Oct. 16 (UPI) -- Cancer patients with high levels of cancer cells in their blood may benefit from receiving more aggressive drug treatment for melanoma, a study published Friday by Clinical Cancer Research found.
The cancer cells, called circulating tumor DNA, could be used as a biomarker -- an indicator of bodily processes -- to help select the most effective treatment for melanoma, the researchers, from Edith Cowan University in Australia, said.
"Selecting the right course of drugs and therapies to treat melanoma is extremely complex and relies on a number of factors, including the characteristics of the tumor and how it has spread throughout the body," study co-author Elin Gray, an assistant professor at the school, said in a statement.
The discovery could improve melanoma survival rates, she said.
About 80,000 people are diagnosed with malignant melanoma, an aggressive form of skin cancer, every year, according to the U.S. Centers for Disease Control and Prevention.
Most melanomas are treated by surgically removing tumor cells, at least initially, followed by radiation therapy, which is intended to kill remaining cancer cells and prevent disease recurrence, patient information site Cancer.net says.
However, researchers are exploring ways to use immunotherapy, in which drugs called biologics are administered intravenously to boost the immune system so that it can fight the cancer, as first-line treatment.
For the study, Gray and her colleagues examined levels of the circulating tumor DNA in the blood of 125 metastatic melanoma patients at Fiona Stanley Hospital and Sir Charles Gairdner Hospital in Perth, Australia, before they received immunotherapy.
The findings in these patients were compared to those from 128 patients recruited from the Melanoma Institute Australia and Peter MacCallum Cancer Center.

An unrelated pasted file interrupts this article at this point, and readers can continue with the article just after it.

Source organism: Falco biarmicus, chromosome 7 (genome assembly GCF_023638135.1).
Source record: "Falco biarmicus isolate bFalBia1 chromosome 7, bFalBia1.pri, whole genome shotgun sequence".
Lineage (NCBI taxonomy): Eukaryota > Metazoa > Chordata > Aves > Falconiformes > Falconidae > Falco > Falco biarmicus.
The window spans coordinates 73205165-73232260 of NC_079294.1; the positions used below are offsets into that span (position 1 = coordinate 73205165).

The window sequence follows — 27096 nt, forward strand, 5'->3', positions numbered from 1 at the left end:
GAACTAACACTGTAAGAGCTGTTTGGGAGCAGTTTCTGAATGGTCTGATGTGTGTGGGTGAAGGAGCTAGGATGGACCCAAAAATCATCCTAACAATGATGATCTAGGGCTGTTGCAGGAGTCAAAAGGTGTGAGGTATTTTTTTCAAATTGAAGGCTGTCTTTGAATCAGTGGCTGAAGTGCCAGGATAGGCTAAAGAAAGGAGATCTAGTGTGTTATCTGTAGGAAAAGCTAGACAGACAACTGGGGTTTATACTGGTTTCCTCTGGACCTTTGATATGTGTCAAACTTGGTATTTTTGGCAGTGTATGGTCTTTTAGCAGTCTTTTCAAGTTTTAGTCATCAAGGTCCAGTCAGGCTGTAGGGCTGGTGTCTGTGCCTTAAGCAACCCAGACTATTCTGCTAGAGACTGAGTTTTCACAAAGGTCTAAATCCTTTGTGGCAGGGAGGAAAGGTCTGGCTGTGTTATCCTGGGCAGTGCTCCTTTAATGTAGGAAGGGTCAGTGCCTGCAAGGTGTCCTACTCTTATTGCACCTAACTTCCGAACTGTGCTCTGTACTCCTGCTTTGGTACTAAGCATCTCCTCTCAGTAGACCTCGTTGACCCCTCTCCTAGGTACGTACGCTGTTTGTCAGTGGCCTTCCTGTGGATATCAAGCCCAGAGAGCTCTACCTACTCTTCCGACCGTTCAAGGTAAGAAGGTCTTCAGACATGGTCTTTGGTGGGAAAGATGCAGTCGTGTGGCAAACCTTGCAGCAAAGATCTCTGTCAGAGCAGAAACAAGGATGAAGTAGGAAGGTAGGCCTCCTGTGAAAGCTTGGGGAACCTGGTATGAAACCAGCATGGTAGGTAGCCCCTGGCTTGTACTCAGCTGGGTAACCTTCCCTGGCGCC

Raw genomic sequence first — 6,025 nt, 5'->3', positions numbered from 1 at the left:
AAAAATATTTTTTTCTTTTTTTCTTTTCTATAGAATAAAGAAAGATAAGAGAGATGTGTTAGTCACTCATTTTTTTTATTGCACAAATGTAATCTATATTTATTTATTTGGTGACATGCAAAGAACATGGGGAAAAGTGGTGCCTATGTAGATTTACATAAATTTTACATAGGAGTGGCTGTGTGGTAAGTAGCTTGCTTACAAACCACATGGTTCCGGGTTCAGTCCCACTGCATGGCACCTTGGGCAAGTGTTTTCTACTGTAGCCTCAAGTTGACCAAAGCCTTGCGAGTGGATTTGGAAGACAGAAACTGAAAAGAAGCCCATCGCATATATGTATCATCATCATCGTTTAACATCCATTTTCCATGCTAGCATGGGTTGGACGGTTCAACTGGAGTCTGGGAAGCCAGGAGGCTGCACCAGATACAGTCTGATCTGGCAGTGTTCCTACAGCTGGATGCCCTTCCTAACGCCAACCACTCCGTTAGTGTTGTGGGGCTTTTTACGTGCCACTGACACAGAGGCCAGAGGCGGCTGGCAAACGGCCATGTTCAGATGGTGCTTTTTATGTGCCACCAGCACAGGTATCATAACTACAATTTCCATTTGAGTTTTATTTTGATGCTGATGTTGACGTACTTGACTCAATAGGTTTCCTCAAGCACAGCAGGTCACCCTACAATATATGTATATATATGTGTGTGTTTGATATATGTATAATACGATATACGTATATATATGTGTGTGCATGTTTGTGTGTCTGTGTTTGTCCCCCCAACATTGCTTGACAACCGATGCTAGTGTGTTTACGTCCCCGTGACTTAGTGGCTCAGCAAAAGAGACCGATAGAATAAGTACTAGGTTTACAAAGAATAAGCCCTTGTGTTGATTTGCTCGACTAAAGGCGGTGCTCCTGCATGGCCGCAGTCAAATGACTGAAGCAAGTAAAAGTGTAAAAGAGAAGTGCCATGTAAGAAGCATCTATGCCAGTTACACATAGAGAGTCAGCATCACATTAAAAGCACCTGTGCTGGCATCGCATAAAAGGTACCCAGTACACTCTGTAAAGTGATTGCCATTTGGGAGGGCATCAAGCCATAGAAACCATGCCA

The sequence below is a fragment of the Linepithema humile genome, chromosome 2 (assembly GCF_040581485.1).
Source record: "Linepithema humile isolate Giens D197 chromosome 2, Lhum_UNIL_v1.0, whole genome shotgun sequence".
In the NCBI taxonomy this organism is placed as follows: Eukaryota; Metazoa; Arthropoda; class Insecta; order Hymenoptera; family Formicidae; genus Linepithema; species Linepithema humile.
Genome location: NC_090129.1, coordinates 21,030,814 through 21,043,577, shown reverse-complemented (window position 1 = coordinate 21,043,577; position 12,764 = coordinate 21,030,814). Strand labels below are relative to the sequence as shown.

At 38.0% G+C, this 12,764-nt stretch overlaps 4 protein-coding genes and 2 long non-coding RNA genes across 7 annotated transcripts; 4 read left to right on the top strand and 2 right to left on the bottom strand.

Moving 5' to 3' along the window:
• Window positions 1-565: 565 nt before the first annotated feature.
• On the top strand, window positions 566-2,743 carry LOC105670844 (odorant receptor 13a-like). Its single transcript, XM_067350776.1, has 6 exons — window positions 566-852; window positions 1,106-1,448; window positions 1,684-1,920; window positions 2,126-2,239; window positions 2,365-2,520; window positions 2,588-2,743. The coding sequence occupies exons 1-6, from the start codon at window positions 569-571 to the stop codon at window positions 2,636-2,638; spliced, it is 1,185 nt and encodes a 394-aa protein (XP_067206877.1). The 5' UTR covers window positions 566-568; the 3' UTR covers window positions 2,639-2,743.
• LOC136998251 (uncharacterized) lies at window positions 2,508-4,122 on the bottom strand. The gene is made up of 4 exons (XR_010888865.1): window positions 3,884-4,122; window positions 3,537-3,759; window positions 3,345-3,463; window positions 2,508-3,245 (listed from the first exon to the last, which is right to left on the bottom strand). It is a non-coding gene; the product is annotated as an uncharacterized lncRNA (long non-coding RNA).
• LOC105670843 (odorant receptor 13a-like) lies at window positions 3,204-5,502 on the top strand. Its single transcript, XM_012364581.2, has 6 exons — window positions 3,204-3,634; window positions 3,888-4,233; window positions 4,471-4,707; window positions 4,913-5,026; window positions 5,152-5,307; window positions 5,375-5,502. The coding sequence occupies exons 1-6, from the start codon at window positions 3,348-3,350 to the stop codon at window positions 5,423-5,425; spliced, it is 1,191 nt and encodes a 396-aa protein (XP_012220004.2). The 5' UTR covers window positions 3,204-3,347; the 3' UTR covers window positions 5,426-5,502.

In addition to finding that those with elevated circulating tumor DNA in their blood "could ... have better outcomes if we hit the cancer with an aggressive combination immunotherapy first," the researchers found that the biomarker was less effective predicting a patient's prognosis if immunotherapy were given after surgery and radiation, Gray said.
Biomarkers are increasingly being used as a measurable medical sign of the presence of a disease. In the case of melanoma, they can be measured using a blood test called a liquid biopsy, which is less invasive than a standard biopsy, she and her colleagues said.
Previous studies have shown that circulating tumor DNA is useful in predicting patient survival before the first-line of treatment.
The new research builds on the growing body of evidence supporting the use of markers of cancer in the blood in diagnosis and treatment selection.
"We have been battling to find new drugs and therapies to treat melanoma, but if we can find evidence that a particular drug can work for a tumor with particular characteristics, this could allow us to use existing drugs in a more targeted and precise way," Gray said.
"It's important to know when we should be targeting the cancer with certain types of drugs and which patients would benefit the most as aggressive treatments often result in more serious side effects."